The National Park Service plans to close its parks and furlough park rangers if the government shuts down as expected Sunday, a move that would spoil vacation plans for tens of thousands of people and put some gateway towns in an economic chokehold as long as the impasse in Congress lasts.
The park service plans to restrict access to parks as much as possible, shuttering visitor centers, locking gates and bolting bathrooms, a senior Interior Department official said.
Areas where restrictions are difficult, such as the National Mall or some trailheads, would remain open to the public, but trash collection, emergency response and other services wouldn't be guaranteed.
The decision once again puts the country’s 425 park sites — one of the most tangible and visible ways people interact with the federal government — at the center of the political tug-of-war over the budget. A shutdown would have significant economic impacts, hamper scientific research and even halt Fat Bear Week, a whimsical annual bracket competition scheduled to begin Wednesday that tracks Alaskan bears’ feeding progress.
Business leaders in gateway communities said they were bracing for the economic blow.
“We’ve had seven cancellations for this weekend,” said Clare Bingham, the owner of a private touring company called At Your Service Tours, which takes visitors through Acadia National Park in Maine.
Bingham, whose company features 10 vans and guide vehicles, said the first three weeks of October are peak season for her company as visitors flock to the park to see colorful fall leaves.
“We have a very short season from May to October, and taking three very sold-out weeks out of the equation, it’s going to be an impact,” she said.
Stephanie Clement, the vice president of conservation for Friends of Acadia, a nonprofit group that supports stewardship in the park, said people spend an average of $121 during visits, citing park service data. In October, more than 14,300 people visit every day, on average.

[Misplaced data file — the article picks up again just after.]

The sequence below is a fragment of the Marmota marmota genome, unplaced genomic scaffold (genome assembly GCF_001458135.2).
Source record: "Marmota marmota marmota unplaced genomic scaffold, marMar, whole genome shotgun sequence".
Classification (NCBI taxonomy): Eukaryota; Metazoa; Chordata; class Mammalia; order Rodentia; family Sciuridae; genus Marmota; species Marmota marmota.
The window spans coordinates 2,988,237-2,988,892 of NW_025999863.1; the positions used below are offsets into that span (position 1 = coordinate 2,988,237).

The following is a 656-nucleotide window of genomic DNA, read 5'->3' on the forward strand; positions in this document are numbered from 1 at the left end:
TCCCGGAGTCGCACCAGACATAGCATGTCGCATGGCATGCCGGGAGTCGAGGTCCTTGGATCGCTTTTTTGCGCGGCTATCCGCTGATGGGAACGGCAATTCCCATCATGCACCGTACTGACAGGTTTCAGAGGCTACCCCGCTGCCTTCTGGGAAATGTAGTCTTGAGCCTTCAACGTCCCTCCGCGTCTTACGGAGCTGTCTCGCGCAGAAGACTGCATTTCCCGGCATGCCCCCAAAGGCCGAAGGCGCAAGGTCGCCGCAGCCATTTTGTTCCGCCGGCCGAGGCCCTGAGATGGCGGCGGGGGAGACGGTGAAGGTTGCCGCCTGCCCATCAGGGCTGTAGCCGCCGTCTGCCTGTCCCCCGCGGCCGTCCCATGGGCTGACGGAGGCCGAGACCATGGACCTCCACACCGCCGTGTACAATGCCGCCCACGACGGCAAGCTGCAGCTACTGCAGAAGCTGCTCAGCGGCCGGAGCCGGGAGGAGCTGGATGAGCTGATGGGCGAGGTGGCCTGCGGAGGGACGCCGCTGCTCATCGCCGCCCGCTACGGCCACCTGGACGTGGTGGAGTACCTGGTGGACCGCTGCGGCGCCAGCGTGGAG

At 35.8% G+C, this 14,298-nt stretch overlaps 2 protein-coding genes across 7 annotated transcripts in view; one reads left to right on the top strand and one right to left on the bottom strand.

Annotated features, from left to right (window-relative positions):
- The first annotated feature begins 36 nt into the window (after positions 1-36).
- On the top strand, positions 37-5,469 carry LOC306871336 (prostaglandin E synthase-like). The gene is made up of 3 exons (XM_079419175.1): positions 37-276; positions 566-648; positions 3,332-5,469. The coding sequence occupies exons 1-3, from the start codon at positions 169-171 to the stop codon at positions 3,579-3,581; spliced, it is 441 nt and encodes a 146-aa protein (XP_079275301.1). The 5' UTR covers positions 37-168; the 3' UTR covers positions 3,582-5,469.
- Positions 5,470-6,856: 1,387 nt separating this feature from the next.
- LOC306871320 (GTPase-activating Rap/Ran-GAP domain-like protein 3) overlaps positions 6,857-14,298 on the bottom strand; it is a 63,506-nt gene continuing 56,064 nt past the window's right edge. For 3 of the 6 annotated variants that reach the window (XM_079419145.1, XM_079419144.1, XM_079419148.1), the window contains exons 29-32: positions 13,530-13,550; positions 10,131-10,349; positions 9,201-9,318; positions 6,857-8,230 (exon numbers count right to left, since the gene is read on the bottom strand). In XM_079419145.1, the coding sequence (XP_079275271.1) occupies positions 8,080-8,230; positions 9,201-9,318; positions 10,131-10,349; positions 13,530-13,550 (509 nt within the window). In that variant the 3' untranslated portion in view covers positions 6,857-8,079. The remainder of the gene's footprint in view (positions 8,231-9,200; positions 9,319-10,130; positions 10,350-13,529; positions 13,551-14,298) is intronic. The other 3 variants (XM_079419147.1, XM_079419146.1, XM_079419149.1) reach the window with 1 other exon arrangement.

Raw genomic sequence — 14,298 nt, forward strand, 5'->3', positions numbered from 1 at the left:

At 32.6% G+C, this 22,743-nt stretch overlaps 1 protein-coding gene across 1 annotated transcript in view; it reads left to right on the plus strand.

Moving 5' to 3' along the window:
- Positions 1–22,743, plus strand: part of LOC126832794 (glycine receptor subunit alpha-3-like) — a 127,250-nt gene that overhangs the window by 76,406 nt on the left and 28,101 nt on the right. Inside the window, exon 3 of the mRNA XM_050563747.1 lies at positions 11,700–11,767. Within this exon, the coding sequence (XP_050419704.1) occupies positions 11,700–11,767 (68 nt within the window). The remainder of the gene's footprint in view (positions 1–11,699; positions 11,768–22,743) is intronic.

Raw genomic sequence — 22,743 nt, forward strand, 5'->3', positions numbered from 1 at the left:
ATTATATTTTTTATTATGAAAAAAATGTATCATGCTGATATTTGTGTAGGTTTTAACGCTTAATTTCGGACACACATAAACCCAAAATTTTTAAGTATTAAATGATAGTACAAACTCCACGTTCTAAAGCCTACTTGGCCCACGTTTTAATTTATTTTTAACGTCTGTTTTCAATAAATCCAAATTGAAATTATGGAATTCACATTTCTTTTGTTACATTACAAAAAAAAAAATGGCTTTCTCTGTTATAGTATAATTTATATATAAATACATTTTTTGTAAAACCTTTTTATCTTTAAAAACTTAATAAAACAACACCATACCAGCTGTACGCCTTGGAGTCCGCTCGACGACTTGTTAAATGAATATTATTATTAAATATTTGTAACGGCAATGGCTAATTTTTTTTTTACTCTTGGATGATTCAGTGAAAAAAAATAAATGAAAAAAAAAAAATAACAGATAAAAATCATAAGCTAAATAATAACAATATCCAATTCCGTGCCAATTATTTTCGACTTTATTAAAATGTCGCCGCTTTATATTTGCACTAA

The National Parks Conservation Alliance, an independent nonprofit advocacy group for parks, said gateway communities across the U.S. stand to lose about $70 million in revenue each day the park system remains shuttered.
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It would be the fourth closure of the national parks in a decade because of government shutdowns.
During the longest two shutdowns, in 2013 and in winter 2018-19, about 7 of 8 federal National Park Service workers were furloughed, leaving about 3,000 people on a skeleton crew staff, according to a report from the Congressional Research Service.
In 2013, during the Obama administration, Interior Department officials enforced a full closure similar to the plan now. That shutdown lasted 16 days. In the winter of 2018-19, the government shut down for 35 days. The Trump administration allowed parks to remain partly open and used entrance fees for trash collection, sanitation and maintenance, which the Government Accountability Office later determined was a violation of the law.
In a recent letter, Sen. John Barrasso, R-Wyo., urged Interior Secretary Deb Haaland to keep parks open using entrance fees.
Others have said it’s legally fraught and not worth the risk.
“Leaving parks open or partially open with fees is not only legally very questionable but reckless, and leaving parks open to serious harm and threatens visitor safety,” said John Garder, the senior director of budget and appropriations at the National Parks Conservation Association.
“Even when parks are fully closed, there are still significant threats to resources, because there are only skeleton crews of staff, maybe as little as 10 to 15% of staff, there to maintain the most basic protection and operation of parks,” he said.
In 2018 and 2019, visitors damaged several sites, including Joshua Tree National Park in California, which had to be closed because motorists were creating new roads and destroying the park’s namesake trees. Other parks had issues with poaching, trash pileups, unsanitary bathrooms and vandalism.
During previous shutdowns, some state and local governments that depend on tourism generated by national parks stepped in to cover the costs of running them. However, Congress failed to reimburse the states, which might deter some from doing it again.
On Thursday, a spokesperson for Maine Gov. Janet Mills said she is considering tapping the state’s “rainy day fund” to cover federal programs that would be suspended during a shutdown, adding that part of her consideration is whether Washington would later pay Maine back.
The governors of Arizona and Utah said they would use state funds to help soften losses in their tourism industries, according to The Associated Press. The Interior Department official said the agency would discuss options with them.
All the scrambling has become tiresome for visitors and the people whose livelihoods depend on the parks.
In Maine, Bingham said her company would be forced to tour elsewhere and hope visitors continue to show up. She said she hoped to keep her 15 tour guides working as long as she could.
“It really depends on how long it lasts. They want to stay on, and hopefully we can create these out-of-the-park opportunities, but everyone is frightened,” she said, frustrated by the deadlock in Congress. “The last thing we need is the government working against us.”